Screening for salinity tolerance: linking physiological processes with growth constraints in willows

1 Raju Soolanayakanahally, Agriculture and Agri-Food Canada

2 Hamid Naeem, Agriculture and Agri-Food Canada

3 Craig Gatzke, Agriculture and Agri-Food Canada

4 Ken Wall, Agriculture and Agri-Food Canada

5 Robert D. Guy, University of British Columbia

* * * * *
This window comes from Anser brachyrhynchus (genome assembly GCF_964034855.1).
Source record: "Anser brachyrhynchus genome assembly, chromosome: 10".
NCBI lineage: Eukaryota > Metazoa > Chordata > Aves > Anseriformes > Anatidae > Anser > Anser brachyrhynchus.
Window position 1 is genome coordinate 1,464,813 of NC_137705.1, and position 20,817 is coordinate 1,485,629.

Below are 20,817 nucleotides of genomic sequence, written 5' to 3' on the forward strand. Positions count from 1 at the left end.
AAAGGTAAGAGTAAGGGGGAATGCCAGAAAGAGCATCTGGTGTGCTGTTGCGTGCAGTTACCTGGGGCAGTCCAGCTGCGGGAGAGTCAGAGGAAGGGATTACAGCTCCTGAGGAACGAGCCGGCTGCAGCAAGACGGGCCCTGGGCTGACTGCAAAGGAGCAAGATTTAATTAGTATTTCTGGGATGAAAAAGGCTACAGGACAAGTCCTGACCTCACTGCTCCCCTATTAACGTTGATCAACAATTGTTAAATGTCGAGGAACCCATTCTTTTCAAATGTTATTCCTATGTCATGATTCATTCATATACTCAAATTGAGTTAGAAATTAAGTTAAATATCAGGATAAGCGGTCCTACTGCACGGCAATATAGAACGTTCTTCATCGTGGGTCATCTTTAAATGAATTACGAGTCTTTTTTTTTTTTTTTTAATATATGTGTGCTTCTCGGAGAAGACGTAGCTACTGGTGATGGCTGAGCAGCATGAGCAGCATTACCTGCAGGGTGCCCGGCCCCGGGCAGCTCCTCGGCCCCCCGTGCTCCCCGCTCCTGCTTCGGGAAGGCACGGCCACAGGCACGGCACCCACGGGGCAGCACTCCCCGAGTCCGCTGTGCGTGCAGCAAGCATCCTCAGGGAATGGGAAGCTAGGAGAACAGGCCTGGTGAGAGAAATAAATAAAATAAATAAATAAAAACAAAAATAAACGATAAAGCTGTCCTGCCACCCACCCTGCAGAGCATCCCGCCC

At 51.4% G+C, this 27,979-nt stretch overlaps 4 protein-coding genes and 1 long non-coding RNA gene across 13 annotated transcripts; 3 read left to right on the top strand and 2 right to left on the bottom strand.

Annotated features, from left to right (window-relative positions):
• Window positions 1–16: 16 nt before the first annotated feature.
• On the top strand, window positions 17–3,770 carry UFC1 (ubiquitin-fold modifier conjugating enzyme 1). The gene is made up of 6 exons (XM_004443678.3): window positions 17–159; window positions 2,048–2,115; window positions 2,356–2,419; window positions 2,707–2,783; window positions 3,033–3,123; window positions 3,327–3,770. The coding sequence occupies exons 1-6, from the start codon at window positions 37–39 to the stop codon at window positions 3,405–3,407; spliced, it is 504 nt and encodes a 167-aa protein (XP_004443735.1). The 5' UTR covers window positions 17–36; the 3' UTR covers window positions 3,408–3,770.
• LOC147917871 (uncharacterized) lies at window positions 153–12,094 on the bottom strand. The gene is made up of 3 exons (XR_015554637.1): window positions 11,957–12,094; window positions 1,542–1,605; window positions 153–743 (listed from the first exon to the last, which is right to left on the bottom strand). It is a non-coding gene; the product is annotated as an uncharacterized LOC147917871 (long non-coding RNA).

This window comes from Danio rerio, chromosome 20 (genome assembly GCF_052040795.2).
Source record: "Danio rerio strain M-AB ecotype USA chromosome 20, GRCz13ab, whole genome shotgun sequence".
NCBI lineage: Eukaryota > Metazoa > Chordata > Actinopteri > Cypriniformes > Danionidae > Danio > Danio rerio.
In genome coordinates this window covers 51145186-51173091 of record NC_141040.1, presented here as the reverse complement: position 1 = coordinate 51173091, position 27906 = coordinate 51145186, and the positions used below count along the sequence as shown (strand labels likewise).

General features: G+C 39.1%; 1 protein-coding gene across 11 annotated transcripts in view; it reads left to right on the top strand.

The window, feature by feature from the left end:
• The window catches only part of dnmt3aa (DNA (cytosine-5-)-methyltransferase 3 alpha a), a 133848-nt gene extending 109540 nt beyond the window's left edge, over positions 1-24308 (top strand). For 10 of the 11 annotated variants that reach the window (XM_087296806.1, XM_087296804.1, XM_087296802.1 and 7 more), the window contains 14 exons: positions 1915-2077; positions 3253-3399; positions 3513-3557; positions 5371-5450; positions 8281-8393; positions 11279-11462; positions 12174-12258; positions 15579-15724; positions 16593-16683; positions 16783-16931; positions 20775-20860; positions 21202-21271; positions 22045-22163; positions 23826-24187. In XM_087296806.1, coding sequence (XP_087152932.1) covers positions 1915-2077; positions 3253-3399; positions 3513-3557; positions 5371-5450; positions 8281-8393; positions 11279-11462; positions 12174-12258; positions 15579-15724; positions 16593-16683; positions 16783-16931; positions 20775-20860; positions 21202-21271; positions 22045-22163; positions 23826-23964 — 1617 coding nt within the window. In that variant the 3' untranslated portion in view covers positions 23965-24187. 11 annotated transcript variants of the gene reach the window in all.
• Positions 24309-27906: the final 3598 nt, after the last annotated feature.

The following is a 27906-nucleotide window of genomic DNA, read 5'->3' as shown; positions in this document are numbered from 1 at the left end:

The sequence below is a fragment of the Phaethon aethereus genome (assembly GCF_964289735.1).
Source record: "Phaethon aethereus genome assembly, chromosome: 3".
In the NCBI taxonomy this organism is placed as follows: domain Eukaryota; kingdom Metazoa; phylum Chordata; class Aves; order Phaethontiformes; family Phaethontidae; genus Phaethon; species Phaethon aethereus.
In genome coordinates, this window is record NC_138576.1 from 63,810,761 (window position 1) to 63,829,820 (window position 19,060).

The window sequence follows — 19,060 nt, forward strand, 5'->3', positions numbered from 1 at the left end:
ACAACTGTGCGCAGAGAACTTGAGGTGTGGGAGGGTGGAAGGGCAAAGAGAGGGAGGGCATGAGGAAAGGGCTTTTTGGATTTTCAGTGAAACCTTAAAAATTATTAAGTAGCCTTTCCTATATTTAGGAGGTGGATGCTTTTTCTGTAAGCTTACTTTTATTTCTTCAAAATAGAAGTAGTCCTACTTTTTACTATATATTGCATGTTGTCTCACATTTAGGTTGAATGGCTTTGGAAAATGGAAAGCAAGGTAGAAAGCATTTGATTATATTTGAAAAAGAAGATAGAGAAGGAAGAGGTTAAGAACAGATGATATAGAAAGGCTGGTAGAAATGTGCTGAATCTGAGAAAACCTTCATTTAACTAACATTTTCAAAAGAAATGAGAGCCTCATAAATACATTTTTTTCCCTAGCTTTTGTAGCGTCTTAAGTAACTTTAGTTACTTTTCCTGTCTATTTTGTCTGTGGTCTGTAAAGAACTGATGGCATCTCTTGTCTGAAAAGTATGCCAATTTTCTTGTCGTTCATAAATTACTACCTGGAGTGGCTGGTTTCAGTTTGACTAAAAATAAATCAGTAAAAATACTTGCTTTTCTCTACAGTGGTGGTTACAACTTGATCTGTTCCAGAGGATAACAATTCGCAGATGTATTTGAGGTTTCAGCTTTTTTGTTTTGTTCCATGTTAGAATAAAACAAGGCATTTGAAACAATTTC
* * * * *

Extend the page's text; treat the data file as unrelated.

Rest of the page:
Salinity is one of the major abiotic stress affecting plant growth and biomass productivity. An estimated four million hectares of salt-affected land exists on Canadian prairies. These agriculturally marginal lands offer huge potential to grow bioenergy feedstock such as, poplars and willows. By making use of a subset of much larger AgCanSalix collection, a mix of native (n=16) and hybrid (n=20) willow cuttings were rooted in hydroponically-nourished sand pots featuring automatic control over irrigation, fertility and root-zone salinity at AAFC's Salinity Lab, Swift Current. Four weeks after plant establishment, the willow roots were exposed to three levels of salt (control - 1.5 dS/m; moderate - 7.0 dS/m; severe - 14.0 dS/m) for a period of six weeks. Later, we studied the effects of prolonged salinity on willow growth, photosynthetic rates (A), carbon isotope discrimination (δ13C), chlorophyll content index (CCI) and chlorophyll fluorescence (Fv/Fm). In addition, leaf and root Na+ and K+ concentrations were analyzed. Under severe salinity striking differences exists in salt tolerance - (i) native willows displayed higher A (8.24 μmol CO2 m-2 s-1 vs. 0.77 μmol CO2 m-2 s-1), height gain (103 cm vs. 37 cm) and CCI (32.5 vs. 13.5) than hybrids; (ii) native willows also maintain higher K+/Na+ ratio (36 vs. 2.04) and greater water use-efficiency (17.49‰ vs. 13.50‰) compared to hybrids; (iii) above-ground stem dry weight was bigger among natives (2.92 g vs. 1.69 g). Overall, willow genotypes identified with enhanced salt tolerance provide opportunities for agroforestry on marginal lands and reclamation applications.